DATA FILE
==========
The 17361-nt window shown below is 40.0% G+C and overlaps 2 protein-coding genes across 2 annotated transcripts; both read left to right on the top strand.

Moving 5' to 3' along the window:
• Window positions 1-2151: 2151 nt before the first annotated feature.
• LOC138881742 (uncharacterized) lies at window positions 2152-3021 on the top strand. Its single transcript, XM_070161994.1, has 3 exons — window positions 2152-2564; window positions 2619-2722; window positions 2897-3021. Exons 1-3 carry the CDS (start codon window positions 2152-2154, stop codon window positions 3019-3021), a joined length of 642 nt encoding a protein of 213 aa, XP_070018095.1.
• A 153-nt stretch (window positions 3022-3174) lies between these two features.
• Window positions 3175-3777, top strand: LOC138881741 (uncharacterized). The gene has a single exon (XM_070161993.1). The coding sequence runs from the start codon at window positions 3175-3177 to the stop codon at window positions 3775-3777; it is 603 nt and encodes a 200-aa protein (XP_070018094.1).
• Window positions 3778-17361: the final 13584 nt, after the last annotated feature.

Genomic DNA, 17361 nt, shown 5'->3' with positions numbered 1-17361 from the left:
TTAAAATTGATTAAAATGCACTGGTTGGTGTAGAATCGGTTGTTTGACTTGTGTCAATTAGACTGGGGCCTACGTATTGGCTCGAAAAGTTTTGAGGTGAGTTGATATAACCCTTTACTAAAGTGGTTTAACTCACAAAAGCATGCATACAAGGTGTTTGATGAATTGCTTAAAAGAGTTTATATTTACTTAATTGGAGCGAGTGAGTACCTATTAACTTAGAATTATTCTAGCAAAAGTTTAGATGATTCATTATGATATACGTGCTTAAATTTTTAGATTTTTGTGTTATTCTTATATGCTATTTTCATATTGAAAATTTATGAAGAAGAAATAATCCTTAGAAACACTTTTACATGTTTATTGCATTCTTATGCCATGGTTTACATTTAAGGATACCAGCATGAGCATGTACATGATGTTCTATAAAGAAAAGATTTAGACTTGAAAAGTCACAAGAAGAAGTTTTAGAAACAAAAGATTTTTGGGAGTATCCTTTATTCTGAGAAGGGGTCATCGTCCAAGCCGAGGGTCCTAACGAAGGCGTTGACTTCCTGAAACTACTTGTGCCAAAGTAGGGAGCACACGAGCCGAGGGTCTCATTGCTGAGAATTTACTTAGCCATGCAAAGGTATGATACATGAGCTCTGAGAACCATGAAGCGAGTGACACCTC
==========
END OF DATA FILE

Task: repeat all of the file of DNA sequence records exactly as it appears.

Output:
The 17361-nt window shown below is 40.0% G+C and overlaps 2 protein-coding genes across 2 annotated transcripts; both read left to right on the top strand.

Moving 5' to 3' along the window:
• Window positions 1-2151: 2151 nt before the first annotated feature.
• LOC138881742 (uncharacterized) lies at window positions 2152-3021 on the top strand. Its single transcript, XM_070161994.1, has 3 exons — window positions 2152-2564; window positions 2619-2722; window positions 2897-3021. Exons 1-3 carry the CDS (start codon window positions 2152-2154, stop codon window positions 3019-3021), a joined length of 642 nt encoding a protein of 213 aa, XP_070018095.1.
• A 153-nt stretch (window positions 3022-3174) lies between these two features.
• Window positions 3175-3777, top strand: LOC138881741 (uncharacterized). The gene has a single exon (XM_070161993.1). The coding sequence runs from the start codon at window positions 3175-3177 to the stop codon at window positions 3775-3777; it is 603 nt and encodes a 200-aa protein (XP_070018094.1).
• Window positions 3778-17361: the final 13584 nt, after the last annotated feature.

Genomic DNA, 17361 nt, shown 5'->3' with positions numbered 1-17361 from the left:
TTAAAATTGATTAAAATGCACTGGTTGGTGTAGAATCGGTTGTTTGACTTGTGTCAATTAGACTGGGGCCTACGTATTGGCTCGAAAAGTTTTGAGGTGAGTTGATATAACCCTTTACTAAAGTGGTTTAACTCACAAAAGCATGCATACAAGGTGTTTGATGAATTGCTTAAAAGAGTTTATATTTACTTAATTGGAGCGAGTGAGTACCTATTAACTTAGAATTATTCTAGCAAAAGTTTAGATGATTCATTATGATATACGTGCTTAAATTTTTAGATTTTTGTGTTATTCTTATATGCTATTTTCATATTGAAAATTTATGAAGAAGAAATAATCCTTAGAAACACTTTTACATGTTTATTGCATTCTTATGCCATGGTTTACATTTAAGGATACCAGCATGAGCATGTACATGATGTTCTATAAAGAAAAGATTTAGACTTGAAAAGTCACAAGAAGAAGTTTTAGAAACAAAAGATTTTTGGGAGTATCCTTTATTCTGAGAAGGGGTCATCGTCCAAGCCGAGGGTCCTAACGAAGGCGTTGACTTCCTGAAACTACTTGTGCCAAAGTAGGGAGCACACGAGCCGAGGGTCTCATTGCTGAGAATTTACTTAGCCATGCAAAGGTATGATACATGAGCTCTGAGAACCATGAAGCGAGTGACACCTC